It was that rarest of occurrences: a heart-warming BART moment.
Exiting just ahead of me at San Francisco's 16th/Mission station one day last week, a woman, probably in her 20s, approached an unlocked side gate on the station's concourse.
She glanced behind her and toward the agent's booth, 20 yards or so away, to see if anyone who would do anything was watching.
Then she pushed the gate open and left without paying her fare ... almost.
She hadn't noticed the two BART cops standing just outside the gate, attending to a man suffering some form of medical distress. One of the officers looked at the young woman and smiled broadly. She turned with a "can you believe this?" look and headed toward the exit gates to put her ticket through like the rest of us fare-paying losers.
I couldn't help it. It was so pleasing, and so surprising, to see a fare cheater get caught -- even better than getting a seat at rush hour -- that I whooped and called out, "There you go!" Another passenger broke into raucous guffaws.
If you ride BART with any regularity, you know how unusual that scene is. BART police have publicized focused enforcement targeting fare evasion in the last couple of months -- including one involving Chief Carlos Rojas himself -- and by our count, have announced issuing about 175 citations and warnings to fare jumpers and gate swingers in just the last five weeks.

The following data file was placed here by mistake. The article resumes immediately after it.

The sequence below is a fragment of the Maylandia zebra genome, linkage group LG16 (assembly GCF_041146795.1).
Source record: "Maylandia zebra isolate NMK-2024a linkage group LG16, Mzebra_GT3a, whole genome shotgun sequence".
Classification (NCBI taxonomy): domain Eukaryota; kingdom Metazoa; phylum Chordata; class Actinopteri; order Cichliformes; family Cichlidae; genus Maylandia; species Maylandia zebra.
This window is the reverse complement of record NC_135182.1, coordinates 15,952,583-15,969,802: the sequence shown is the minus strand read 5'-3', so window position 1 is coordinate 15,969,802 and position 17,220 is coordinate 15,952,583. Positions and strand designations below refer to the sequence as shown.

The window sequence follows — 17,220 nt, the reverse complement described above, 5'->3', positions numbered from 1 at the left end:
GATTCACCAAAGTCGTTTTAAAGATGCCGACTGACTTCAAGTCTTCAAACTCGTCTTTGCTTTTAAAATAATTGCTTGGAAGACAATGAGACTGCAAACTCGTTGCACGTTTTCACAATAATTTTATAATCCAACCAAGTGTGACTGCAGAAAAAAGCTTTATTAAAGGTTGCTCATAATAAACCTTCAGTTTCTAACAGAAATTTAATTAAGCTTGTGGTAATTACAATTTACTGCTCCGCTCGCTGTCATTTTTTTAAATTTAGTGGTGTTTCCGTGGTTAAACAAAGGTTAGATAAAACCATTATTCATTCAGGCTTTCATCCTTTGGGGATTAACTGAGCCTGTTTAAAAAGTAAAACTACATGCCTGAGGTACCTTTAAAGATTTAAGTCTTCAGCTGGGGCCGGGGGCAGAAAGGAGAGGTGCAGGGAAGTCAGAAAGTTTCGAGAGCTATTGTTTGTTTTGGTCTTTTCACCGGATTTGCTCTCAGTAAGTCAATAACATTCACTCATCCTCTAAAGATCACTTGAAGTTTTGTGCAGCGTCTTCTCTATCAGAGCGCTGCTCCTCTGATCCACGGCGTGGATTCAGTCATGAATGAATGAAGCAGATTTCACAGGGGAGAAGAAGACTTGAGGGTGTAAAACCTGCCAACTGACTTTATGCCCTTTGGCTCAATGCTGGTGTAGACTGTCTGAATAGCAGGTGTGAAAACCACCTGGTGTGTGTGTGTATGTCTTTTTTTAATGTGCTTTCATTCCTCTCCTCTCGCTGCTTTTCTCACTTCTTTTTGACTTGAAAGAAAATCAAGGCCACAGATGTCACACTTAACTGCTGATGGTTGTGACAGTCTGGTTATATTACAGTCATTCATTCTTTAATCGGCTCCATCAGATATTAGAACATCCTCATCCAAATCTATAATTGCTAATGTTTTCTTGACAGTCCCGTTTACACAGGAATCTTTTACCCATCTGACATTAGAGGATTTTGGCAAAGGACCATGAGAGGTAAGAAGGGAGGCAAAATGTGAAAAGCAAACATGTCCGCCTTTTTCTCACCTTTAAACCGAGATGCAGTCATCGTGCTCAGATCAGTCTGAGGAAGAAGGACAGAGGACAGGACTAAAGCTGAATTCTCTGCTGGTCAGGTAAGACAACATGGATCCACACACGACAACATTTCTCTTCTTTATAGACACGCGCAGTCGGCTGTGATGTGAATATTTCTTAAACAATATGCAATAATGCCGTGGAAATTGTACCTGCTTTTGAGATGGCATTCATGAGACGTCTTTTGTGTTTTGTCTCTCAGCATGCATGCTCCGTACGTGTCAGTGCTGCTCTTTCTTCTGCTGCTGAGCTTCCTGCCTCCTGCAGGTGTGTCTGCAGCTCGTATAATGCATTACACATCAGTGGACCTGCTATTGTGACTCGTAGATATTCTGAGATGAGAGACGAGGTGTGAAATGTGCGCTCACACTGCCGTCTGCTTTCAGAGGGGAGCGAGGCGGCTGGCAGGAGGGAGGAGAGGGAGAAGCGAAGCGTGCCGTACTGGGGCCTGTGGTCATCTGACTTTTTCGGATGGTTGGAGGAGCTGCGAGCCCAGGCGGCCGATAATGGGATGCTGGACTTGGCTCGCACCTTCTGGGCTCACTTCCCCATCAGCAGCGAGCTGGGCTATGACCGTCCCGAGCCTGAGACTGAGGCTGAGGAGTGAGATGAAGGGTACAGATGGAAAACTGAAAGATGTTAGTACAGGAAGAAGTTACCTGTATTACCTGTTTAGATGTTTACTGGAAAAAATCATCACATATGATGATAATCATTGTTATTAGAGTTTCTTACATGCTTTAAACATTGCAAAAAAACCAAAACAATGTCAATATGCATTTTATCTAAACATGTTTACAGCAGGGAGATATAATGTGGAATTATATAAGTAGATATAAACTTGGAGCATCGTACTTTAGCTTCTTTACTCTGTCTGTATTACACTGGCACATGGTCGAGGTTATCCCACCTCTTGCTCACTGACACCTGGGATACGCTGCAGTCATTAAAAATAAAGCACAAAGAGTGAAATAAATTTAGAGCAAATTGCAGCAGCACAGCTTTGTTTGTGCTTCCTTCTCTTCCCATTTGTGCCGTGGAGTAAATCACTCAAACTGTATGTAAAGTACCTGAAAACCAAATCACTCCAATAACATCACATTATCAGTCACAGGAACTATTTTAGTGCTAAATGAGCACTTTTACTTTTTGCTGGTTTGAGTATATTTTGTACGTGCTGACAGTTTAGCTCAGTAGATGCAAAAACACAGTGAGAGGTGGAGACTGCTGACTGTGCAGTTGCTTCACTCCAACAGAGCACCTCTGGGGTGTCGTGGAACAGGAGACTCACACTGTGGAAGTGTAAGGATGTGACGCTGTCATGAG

But the prodigious scale of fare evasion on BART appears to dwarf the enforcement effort.
Earlier this year, the agency estimated as many as 22,000 people a day may glide in and out of the system without paying fares. The cheaters cost the agency, which is struggling to balance its budget, as much as $25 million a year.
Now, the agency is spending $2.65 million in the current year on a series of pilot initiatives to stem the tide of fare cheating. At the downtown Berkeley station, for instance, 5-foot-high glass barriers now surround the entrance to new, Clipper-only fare gates. Similar hard-to-jump barriers are slated for other stations.
BART is also moving to restrict movement through "swing gates" adjacent to agents' booths throughout the system -- a popular access point for fare evaders. The agency is also working to make it harder for people to use station elevators to avoid payment, in some instances incorporating elevator access into the stations' paid areas.
At San Francisco's Embarcadero station, the system's busiest and the stop believed to have the highest incidence of fare evasion, BART is testing video software to try to get a handle on just how many people are using swing gates or jumping fare gates.
And at its meeting Thursday, the BART board of directors is scheduled to consider another step in cracking down on evaders: an ordinance that would help implement a "proof of payment" fare-checking system by imposing fines on those caught on trains or in paid areas of stations without valid fare cards.
The fines -- $120 for adults, $60 for juveniles -- would be administrative, not criminal. The new ordinance, to take effect Jan. 1, 2018, if approved, would be enforced by BART police and by a new six-person group of community service officers who would patrol trains and stations with new handheld fare-inspection devices.
BART's proposed protocol for fare inspections would direct officers to inspect everyone on a car or in a given station area, requiring them to "progress from one person to the next closest person, not skipping any persons in between."
To try to ensure that anti-fare-evasion measures are enforced in a non-biased manner -- in other words, that fare inspection don't focus on minority riders or those who appear to be homeless -- fare enforcement operations will be recorded on body cameras, according to the BART proposal, with random video pulled for review on a monthly basis.